We first interviewed Singer, whose previous work includes the International (2009). He shares what attracted him to the Abscam scandal as a potential film topic before praising Russell for his unique perspective and undeniable talent, which he terms the Russell Effect.

Was winning on David O. Russell’s mind at the WGA’s Beyond Words Panel? Nah. His co-writer’s fashion was.

In our second American Hustle interview of the evening, Russell pulls Singer back to the microphone for a joint interview, displaying that Russell Effect. The filmmaker first made his mark by winning the 1994 Sundance Audience Award for Spanking the Monkey, and nearly all his films since have been lauded for their intimate focus on relatable characters with a few screws loose. After lamenting how Singer was not the only person at the panel wearing a burgundy suit, Russell and Singer both discuss how they collaborated on the script, relying on Singer’s world-building and Russell’s eye for filmmaking.

How do you deal with technological advances between script and production? Throw it all out! Nebraska did.

Nebraska isn’t your average road-trip flick. Produced and directed by Alexander Payne, the black-and-white film follows a father and son as they pair up on a misguided quest to claim a sweepstakes win. Featuring Oscar-nominated performances by Bruce Dern and June Squibb, it pays homage to its Midwestern namesake state and the dry wit and charm of the Nebraskans it features.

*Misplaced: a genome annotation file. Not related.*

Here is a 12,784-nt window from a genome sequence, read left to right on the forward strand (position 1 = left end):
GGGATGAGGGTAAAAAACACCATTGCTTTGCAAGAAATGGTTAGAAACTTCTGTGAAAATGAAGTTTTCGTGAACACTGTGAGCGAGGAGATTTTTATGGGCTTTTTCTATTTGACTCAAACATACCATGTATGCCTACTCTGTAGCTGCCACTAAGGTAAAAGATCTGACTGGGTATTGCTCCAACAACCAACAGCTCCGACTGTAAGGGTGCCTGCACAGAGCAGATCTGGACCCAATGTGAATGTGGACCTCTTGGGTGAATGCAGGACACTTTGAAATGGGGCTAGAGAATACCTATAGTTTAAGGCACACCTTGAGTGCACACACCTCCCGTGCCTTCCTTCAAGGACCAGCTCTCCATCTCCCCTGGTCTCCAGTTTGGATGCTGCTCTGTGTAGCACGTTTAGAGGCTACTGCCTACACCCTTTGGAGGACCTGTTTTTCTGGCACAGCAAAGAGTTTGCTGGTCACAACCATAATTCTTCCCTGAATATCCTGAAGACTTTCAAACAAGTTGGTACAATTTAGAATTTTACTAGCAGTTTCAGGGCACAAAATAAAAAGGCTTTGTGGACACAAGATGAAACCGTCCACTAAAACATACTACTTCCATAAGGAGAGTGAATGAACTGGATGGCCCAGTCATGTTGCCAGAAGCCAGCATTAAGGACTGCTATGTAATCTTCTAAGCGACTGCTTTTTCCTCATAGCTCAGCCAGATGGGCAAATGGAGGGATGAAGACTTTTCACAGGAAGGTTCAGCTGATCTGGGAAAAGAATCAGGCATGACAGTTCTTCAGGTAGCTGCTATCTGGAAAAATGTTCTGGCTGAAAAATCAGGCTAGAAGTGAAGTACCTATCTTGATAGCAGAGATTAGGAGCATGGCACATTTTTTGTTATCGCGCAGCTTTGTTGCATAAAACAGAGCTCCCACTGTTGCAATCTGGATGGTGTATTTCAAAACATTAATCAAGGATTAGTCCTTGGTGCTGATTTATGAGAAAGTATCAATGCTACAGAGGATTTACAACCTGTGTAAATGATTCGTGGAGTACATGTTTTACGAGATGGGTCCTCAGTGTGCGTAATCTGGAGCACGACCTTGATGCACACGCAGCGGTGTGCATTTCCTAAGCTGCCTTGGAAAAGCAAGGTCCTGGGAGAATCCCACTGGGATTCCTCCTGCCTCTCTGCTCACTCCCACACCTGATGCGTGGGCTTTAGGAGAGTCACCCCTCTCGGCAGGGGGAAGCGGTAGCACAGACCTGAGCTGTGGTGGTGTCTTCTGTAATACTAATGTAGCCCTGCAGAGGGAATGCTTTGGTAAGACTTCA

Nebraska’s screenwriter, Bob Nelson, has been involved in the Seattle television industry for many years, contributing to sketch comedy shows such as Almost Live. With Nebraska, his first screenplay, Nelson made the switch to drama, a genre he’d always wanted to write. But don’t worry, there’s still plenty of humor in the film. Nelson waited ten years from the time Alexander Payne optioned Nebraska to the beginning of its production. He talks with us about that long wait, what changed in the script during that decade, and the steps he and Payne took to ensure the timelessness of the film.  

Tom Hanks is and always was Billy Ray’s Captain Phillips. Sometimes dream casting does come true.

Captain Phillips is a tightly scripted movie that focuses on an American container-ship captain trying to save his crew from discovery and the leader of a small band of Somali pirates who hijack the ship. Based on a true story, the action turns to a cramped lifeboat as a US Navy Seal team takes on the mission to rescue Captain Phillips from his kidnappers. The film has been praised for its even-handed treatment of the pirates and the container ship’s crew. Tom Hanks shines in one of his greatest lead roles, and Barkhad Adbi arrives on the Hollywood scene with a commanding performance that garnered an Academy Award nomination. One of the most intense films of the year, Captain Phillips has received six Academy Award nominations in all, including one for screenwriter Billy Ray, who took home the WGA award for Best Adapted Screenplay at the 2014 ceremony.